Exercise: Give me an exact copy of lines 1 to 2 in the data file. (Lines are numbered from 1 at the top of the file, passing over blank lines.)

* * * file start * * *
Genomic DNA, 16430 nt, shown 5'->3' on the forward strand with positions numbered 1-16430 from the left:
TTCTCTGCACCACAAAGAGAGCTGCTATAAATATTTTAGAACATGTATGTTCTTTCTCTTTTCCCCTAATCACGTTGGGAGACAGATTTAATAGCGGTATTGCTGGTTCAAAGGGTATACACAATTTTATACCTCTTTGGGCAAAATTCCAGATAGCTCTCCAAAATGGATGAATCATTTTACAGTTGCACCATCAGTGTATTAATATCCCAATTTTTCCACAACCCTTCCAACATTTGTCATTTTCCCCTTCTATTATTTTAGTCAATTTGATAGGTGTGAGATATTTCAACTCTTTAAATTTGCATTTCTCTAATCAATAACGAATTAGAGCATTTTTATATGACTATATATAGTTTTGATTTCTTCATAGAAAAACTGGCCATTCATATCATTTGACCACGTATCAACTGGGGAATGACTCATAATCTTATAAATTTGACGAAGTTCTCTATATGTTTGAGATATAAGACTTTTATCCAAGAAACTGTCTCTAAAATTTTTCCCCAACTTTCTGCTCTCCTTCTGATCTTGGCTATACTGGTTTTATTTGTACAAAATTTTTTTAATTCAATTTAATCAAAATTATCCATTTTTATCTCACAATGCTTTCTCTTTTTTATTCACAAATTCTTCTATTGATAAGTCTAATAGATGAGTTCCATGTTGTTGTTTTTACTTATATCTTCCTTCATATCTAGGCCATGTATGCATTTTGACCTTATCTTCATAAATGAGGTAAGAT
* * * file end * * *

Genomic DNA, 16430 nt, shown 5'->3' on the forward strand with positions numbered 1-16430 from the left:
TTCTCTGCACCACAAAGAGAGCTGCTATAAATATTTTAGAACATGTATGTTCTTTCTCTTTTCCCCTAATCACGTTGGGAGACAGATTTAATAGCGGTATTGCTGGTTCAAAGGGTATACACAATTTTATACCTCTTTGGGCAAAATTCCAGATAGCTCTCCAAAATGGATGAATCATTTTACAGTTGCACCATCAGTGTATTAATATCCCAATTTTTCCACAACCCTTCCAACATTTGTCATTTTCCCCTTCTATTATTTTAGTCAATTTGATAGGTGTGAGATATTTCAACTCTTTAAATTTGCATTTCTCTAATCAATAACGAATTAGAGCATTTTTATATGACTATATATAGTTTTGATTTCTTCATAGAAAAACTGGCCATTCATATCATTTGACCACGTATCAACTGGGGAATGACTCATAATCTTATAAATTTGACGAAGTTCTCTATATGTTTGAGATATAAGACTTTTATCCAAGAAACTGTCTCTAAAATTTTTCCCCAACTTTCTGCTCTCCTTCTGATCTTGGCTATACTGGTTTTATTTGTACAAAATTTTTTTAATTCAATTTAATCAAAATTATCCATTTTTATCTCACAATGCTTTCTCTTTTTTATTCACAAATTCTTCTATTGATAAGTCTAATAGATGAGTTCCATGTTGTTGTTTTTACTTATATCTTCCTTCATATCTAGGCCATGTATGCATTTTGACCTTATCTTCATAAATGAGGTAAGAT